Fluke: Or, I Know Why the Winged Whale Sings by Christopher Moore

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Book Information  
AuthorChristopher Moore
TitleFluke: Or, I Know Why the Winged Whale Sings
GenreScience Fiction
Book Reviews / Comments (submitted by readers)
Submitted by Archren 
(Apr 13, 2006)

It is probably a little too cheap and easy to say that “Fluke” is the Hitchhiker’s Guide equivalent for marine biologists. But how often does a science fiction book about whales actually inspire you to laugh out loud? In much the same way as HHGTTG, what really makes this story funny is the supporting characters. Nate Quinn, the main character, can be a little passive and whiney (like Arthur). But Kona, the pot smoking, white “Native Hawaiian” from New Jersey is a simply amazing creation, and Moore’s comic timing with his dialog is flawless. Then there’s Clay, the underwater photographer with a great sense of loyalty and a hyper-sexed girlfriend. And Amy, a very pale research assistant with useful skills and (as all the male characters note) a nice bottom. And that’s not even scratching the surface of the wonderful set of sympathetically caricatured background cast.

At the start, this book seems to be a completely contemporary, if really funny, story about whale researchers in Hawaii. The only odd thing about the first half is when Nate looks at the fluke of a diving whale (their identifying fingerprint). On this whale, the fluke’s markings spell out “BITE ME.” That clearly sets the tone of the novel.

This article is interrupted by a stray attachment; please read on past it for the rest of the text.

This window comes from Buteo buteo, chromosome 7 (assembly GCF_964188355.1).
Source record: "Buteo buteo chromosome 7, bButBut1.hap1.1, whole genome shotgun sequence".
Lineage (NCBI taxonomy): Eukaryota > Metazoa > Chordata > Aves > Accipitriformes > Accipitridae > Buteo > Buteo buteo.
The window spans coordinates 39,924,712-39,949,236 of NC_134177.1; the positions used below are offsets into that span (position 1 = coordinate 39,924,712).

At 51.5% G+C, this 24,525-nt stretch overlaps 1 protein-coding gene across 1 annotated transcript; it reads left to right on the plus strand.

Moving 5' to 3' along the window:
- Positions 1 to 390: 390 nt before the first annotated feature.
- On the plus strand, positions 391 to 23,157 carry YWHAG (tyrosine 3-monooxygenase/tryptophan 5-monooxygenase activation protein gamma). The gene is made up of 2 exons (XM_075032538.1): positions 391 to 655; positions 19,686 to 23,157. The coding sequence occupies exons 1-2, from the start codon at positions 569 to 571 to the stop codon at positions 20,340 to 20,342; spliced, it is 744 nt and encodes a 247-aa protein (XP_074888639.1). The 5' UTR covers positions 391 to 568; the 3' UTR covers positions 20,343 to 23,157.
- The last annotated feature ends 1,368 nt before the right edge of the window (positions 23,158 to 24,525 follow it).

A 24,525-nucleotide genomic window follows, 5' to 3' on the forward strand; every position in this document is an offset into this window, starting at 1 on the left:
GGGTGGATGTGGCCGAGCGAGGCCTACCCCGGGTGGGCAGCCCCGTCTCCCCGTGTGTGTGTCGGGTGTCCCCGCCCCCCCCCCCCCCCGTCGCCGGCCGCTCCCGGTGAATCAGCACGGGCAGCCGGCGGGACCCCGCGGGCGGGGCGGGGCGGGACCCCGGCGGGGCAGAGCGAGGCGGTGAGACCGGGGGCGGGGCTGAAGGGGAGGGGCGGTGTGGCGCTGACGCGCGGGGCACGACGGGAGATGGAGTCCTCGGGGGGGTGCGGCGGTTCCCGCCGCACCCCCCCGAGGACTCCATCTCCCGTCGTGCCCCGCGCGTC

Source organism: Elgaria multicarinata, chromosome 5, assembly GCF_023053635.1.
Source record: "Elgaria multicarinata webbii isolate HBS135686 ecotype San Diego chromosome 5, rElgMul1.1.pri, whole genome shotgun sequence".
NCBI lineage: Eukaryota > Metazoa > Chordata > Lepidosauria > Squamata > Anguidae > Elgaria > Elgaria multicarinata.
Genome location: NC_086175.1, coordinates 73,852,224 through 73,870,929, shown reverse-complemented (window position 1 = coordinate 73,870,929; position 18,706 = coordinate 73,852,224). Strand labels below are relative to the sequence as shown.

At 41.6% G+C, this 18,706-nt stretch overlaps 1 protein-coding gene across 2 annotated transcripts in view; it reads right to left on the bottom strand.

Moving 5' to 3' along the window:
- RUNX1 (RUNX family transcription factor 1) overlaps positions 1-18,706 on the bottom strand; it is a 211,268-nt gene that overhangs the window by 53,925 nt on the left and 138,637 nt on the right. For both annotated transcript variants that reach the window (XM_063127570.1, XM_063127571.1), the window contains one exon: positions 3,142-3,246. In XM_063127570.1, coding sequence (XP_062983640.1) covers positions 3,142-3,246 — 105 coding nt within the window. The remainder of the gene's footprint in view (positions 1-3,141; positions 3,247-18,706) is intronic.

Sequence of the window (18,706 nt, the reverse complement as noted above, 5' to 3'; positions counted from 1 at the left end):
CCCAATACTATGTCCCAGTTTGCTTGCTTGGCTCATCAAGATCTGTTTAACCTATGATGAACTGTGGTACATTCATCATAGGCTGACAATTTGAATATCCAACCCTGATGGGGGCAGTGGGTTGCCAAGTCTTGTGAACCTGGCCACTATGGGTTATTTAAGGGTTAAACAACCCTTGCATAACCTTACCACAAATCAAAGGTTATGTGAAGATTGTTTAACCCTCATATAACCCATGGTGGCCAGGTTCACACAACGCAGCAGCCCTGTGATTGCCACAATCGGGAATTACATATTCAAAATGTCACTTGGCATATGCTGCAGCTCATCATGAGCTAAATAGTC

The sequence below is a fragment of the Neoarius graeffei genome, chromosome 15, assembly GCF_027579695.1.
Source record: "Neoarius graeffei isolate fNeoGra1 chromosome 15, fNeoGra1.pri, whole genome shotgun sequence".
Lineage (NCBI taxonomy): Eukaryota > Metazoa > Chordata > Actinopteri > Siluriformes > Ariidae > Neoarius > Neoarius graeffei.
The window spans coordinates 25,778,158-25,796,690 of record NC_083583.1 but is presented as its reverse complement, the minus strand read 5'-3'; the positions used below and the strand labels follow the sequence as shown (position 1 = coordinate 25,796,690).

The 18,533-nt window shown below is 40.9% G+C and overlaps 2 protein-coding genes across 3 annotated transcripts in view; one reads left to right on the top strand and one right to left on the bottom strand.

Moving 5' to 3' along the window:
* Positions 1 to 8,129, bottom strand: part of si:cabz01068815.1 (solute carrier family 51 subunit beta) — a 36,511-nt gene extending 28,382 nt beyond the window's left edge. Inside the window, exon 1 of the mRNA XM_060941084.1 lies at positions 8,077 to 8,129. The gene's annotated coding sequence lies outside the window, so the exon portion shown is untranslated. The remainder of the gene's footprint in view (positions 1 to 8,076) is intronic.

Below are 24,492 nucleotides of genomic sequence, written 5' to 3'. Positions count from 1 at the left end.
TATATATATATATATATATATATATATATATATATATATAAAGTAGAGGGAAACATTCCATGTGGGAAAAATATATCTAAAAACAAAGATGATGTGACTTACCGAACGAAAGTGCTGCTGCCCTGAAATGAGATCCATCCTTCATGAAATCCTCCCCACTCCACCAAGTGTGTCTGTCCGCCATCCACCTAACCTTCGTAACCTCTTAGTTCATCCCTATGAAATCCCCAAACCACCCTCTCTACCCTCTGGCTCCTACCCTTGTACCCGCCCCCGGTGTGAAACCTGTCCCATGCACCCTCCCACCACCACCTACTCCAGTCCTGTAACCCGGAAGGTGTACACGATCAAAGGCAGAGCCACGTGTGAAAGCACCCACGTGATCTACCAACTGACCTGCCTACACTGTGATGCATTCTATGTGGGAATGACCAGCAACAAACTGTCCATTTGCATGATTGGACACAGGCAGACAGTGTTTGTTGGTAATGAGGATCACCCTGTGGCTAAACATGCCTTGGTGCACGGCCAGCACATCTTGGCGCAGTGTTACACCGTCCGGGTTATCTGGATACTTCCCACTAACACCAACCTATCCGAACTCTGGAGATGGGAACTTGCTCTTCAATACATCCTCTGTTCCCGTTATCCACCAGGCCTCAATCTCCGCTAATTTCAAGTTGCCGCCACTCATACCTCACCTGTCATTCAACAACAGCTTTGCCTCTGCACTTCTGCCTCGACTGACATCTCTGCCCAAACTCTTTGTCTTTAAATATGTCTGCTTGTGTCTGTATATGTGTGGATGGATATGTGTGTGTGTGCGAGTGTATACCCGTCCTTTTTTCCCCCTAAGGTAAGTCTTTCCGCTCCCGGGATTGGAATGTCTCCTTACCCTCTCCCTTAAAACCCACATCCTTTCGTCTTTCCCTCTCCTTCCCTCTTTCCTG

Nate thinks he may actually be going insane, but enough other things happen to put the incident out of his mind: a break-in at his office, his good friend almost drowning, a boat sinking, etc. Then there’s the factions of whale researchers and their competing agendas. Several red herrings are set up, playing upon reader expectations, which add a nice touch.

In the second half, things take a turn for the decidedly odd. Nate becomes a little less interesting at this point, and his sections of adventures and discoveries sometimes drag. But the exploits of the land-based friends he leaves behind more than make up for it. For example, the scene of Nate’s “funeral” combines moments that call to mind the real painful awkwardness of these types of things, and then moments inciting loud giggling. This is the first book by Christopher Moore that I have read, but I suspect that it will be the first of many.

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